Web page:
So what's the problem? A number of states have rules limiting the services that NPs are allowed to provide. And a number of doctors support those rules, in part out of a fear that allowing NPs to do more would reduce their income or even threaten their jobs:
"A 2012 national survey of PCMDs found that 41 percent reported working in collaborative practice with primary care nurse practitioners (PCNPs) and 77 percent agreed that NPs should practice to the full extent of their education and training. Additionally, 72.5 percent said having more NPs would improve timeliness of care, and 52 percent reported it would improve access to health services. However, about one-third of PCMDs said they believe the expanded use of PCNPs would impair the quality and effectiveness of primary care. The survey also found that 57 percent of PCMDs worried that increasing the supply of PCNPs would decrease their income, and 75 percent said they feared NPs would replace them."
It's a nice thing that the health care industry provides jobs for so many workers, including doctors. But the fundamental purpose of the industry is not to provide high-paying jobs: it is to provide quality care to patients in a cost-effective manner. As Buerhaus writes:
"Drop the restrictions on PCNP scope-of-practice! These are regressive policies aimed at ensuring that doctors are not usurped by NPs, which is not a particularly worthwhile public policy concern, especially if it comes at the expense of public health. The evidence presented here suggests that scope-of-practice restrictions do not help keep patients safe. They actually decrease quality of care overall and leave many vulnerable Americans without access to primary care. It is high time these restrictions are seen for what they are: a capitulation to the interests of physicians’ associations."
Buerhaus also quotes a 2015 comment from the great health care economist Uwe Reinhardt, who died late last year. Reinhardt said:
"The doctors are fighting a losing battle. The nurses are like insurgents. They are occasionally beaten back, but they’ll win in the long run. They have economics and common sense on their side."
In this arena, it would be nice if economics and common sense could win out a little faster.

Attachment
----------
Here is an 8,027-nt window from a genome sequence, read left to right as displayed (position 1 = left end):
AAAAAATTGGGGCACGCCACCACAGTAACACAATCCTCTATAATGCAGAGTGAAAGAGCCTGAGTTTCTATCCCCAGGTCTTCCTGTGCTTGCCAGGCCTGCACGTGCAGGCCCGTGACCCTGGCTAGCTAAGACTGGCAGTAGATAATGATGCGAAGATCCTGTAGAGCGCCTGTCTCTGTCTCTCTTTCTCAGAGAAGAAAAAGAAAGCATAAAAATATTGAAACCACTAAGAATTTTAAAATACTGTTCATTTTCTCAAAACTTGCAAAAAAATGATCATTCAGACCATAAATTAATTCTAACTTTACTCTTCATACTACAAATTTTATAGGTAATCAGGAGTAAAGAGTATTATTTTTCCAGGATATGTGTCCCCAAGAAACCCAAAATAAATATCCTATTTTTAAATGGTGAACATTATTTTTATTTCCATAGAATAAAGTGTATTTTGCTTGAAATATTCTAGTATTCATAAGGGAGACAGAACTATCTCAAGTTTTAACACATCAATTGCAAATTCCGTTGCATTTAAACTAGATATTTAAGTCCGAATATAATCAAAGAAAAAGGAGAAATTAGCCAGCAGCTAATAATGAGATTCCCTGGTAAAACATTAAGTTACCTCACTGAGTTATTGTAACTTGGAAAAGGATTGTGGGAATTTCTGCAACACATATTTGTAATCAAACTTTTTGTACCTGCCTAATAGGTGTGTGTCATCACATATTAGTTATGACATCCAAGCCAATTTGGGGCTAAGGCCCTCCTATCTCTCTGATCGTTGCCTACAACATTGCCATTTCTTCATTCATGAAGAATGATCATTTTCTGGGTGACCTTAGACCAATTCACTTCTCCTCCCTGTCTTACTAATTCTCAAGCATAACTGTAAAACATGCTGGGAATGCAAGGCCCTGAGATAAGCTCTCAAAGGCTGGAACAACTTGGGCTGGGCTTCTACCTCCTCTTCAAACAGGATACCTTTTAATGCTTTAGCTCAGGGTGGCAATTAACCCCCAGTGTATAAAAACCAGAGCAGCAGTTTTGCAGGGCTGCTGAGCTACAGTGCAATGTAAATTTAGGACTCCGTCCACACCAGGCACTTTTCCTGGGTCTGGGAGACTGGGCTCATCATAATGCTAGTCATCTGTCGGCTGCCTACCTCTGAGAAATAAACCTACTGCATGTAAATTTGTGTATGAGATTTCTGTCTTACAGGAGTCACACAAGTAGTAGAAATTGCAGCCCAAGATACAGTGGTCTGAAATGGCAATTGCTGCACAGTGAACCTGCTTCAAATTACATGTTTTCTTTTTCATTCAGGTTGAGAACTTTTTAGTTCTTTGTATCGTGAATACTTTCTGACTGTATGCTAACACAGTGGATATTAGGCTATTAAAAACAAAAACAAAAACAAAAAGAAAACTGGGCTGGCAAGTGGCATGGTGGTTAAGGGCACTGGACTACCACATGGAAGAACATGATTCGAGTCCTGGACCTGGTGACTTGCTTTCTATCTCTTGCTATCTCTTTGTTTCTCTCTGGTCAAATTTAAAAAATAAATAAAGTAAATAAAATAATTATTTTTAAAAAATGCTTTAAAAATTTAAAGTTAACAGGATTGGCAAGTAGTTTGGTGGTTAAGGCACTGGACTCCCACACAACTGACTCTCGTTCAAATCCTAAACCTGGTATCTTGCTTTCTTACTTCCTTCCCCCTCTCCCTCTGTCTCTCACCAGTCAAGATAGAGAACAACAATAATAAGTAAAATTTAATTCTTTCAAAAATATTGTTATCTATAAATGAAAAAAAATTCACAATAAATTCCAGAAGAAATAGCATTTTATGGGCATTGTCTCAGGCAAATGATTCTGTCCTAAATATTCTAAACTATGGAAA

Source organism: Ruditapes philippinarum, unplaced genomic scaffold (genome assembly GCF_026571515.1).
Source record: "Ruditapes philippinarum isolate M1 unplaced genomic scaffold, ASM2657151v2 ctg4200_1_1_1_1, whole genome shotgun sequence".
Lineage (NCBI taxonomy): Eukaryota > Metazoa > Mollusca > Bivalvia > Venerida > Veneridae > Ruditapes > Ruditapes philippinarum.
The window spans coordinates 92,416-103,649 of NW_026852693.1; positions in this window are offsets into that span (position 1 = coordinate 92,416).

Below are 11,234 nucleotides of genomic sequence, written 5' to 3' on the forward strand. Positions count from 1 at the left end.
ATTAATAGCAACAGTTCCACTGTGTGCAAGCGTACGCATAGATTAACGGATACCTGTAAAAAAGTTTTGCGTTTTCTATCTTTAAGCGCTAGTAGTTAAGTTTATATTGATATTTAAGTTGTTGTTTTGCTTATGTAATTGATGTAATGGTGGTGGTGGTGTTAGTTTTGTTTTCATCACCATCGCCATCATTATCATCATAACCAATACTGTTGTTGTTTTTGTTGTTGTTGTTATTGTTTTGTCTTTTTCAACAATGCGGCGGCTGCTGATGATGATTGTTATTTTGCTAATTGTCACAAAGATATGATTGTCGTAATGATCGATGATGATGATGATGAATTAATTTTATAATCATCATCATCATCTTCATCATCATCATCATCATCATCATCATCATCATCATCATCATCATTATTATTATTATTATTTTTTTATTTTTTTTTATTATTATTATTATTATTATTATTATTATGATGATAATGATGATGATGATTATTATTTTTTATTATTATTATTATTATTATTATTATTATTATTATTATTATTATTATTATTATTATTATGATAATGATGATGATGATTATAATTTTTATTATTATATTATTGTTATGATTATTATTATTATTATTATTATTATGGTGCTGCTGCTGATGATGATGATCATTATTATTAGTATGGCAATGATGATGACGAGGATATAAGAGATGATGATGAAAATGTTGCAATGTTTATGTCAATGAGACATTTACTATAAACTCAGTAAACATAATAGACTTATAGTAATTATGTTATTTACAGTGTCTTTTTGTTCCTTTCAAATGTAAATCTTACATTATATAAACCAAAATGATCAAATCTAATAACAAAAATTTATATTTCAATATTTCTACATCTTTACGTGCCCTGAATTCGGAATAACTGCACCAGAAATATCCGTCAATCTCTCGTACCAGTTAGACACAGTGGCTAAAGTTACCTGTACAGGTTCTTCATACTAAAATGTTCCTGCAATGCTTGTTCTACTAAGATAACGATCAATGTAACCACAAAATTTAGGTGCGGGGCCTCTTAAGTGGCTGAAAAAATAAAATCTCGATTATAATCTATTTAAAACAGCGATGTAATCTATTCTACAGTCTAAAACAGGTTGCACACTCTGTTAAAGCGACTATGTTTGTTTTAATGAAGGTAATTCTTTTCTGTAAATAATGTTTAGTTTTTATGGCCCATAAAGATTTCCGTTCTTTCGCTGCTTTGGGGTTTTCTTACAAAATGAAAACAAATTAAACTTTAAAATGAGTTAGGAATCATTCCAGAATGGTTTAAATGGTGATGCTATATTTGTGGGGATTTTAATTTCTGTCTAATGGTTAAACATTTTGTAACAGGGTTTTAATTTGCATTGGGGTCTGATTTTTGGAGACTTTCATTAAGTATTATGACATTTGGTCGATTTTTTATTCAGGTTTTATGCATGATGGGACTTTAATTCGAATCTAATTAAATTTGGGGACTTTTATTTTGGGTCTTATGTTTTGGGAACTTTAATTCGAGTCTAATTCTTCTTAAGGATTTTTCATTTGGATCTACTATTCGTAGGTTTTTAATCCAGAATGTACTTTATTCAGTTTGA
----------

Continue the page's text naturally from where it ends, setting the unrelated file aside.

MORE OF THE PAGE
A version of this article first appeared on Conversable Economist.
Timothy Taylor is an American economist. He is managing editor of the Journal of Economic Perspectives, a quarterly academic journal produced at Macalester College and published by the American Economic Association. Taylor received his Bachelor of Arts degree from Haverford College and a master's degree in economics from Stanford University. At Stanford, he was winner of the award for excellent teaching in a large class (more than 30 students) given by the Associated Students of Stanford University. At Minnesota, he was named a Distinguished Lecturer by the Department of Economics and voted Teacher of the Year by the master's degree students at the Hubert H. Humphrey Institute of Public Affairs. Taylor has been a guest speaker for groups of teachers of high school economics, visiting diplomats from eastern Europe, talk-radio shows, and community groups. From 1989 to 1997, Professor Taylor wrote an economics opinion column for the San Jose Mercury-News. He has published multiple lectures on economics through The Teaching Company. With Rudolph Penner and Isabel Sawhill, he is co-author of Updating America's Social Contract (2000), whose first chapter provided an early radical centrist perspective, "An Agenda for the Radical Middle". Taylor is also the author of The Instant Economist: Everything You Need to Know About How the Economy Works, published by the Penguin Group in 2012. The fourth edition of Taylor's Principles of Economics textbook was published by Textbook Media in 2017.